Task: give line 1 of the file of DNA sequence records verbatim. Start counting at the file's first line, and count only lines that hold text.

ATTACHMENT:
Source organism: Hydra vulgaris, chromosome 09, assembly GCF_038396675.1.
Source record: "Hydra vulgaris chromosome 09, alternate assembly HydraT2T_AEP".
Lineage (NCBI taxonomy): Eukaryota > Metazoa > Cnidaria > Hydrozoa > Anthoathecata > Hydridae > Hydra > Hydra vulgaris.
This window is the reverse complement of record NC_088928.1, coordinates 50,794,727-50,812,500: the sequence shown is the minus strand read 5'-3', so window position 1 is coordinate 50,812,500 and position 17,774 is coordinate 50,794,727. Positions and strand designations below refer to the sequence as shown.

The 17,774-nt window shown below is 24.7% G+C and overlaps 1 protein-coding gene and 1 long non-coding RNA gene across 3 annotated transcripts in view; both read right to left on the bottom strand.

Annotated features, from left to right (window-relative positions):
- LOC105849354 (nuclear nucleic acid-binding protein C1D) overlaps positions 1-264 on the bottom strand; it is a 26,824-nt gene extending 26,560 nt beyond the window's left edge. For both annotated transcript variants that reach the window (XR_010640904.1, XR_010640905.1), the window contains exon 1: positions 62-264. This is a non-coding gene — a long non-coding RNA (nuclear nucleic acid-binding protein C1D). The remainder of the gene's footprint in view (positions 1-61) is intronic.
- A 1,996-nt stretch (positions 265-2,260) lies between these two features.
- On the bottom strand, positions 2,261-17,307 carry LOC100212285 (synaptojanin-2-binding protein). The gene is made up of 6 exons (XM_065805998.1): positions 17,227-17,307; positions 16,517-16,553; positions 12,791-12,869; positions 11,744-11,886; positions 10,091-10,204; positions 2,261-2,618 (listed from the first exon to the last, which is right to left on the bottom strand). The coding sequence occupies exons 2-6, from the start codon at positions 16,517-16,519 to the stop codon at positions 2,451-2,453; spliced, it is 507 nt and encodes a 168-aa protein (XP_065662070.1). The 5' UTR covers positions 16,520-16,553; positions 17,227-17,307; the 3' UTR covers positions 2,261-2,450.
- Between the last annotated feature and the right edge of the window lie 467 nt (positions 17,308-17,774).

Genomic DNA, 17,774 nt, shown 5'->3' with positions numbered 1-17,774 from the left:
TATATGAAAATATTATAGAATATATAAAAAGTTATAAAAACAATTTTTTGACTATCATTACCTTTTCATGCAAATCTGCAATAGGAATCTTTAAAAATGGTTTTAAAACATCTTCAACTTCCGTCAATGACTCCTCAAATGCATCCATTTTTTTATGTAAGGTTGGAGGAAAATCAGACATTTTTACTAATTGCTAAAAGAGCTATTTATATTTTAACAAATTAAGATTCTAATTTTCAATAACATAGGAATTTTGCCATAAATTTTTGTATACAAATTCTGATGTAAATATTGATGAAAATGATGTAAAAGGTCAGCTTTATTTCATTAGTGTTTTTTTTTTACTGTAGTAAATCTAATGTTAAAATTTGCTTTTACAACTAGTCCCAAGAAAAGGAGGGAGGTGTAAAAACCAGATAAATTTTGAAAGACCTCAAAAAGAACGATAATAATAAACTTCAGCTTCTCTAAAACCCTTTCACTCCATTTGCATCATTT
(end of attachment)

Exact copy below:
Source organism: Hydra vulgaris, chromosome 09, assembly GCF_038396675.1.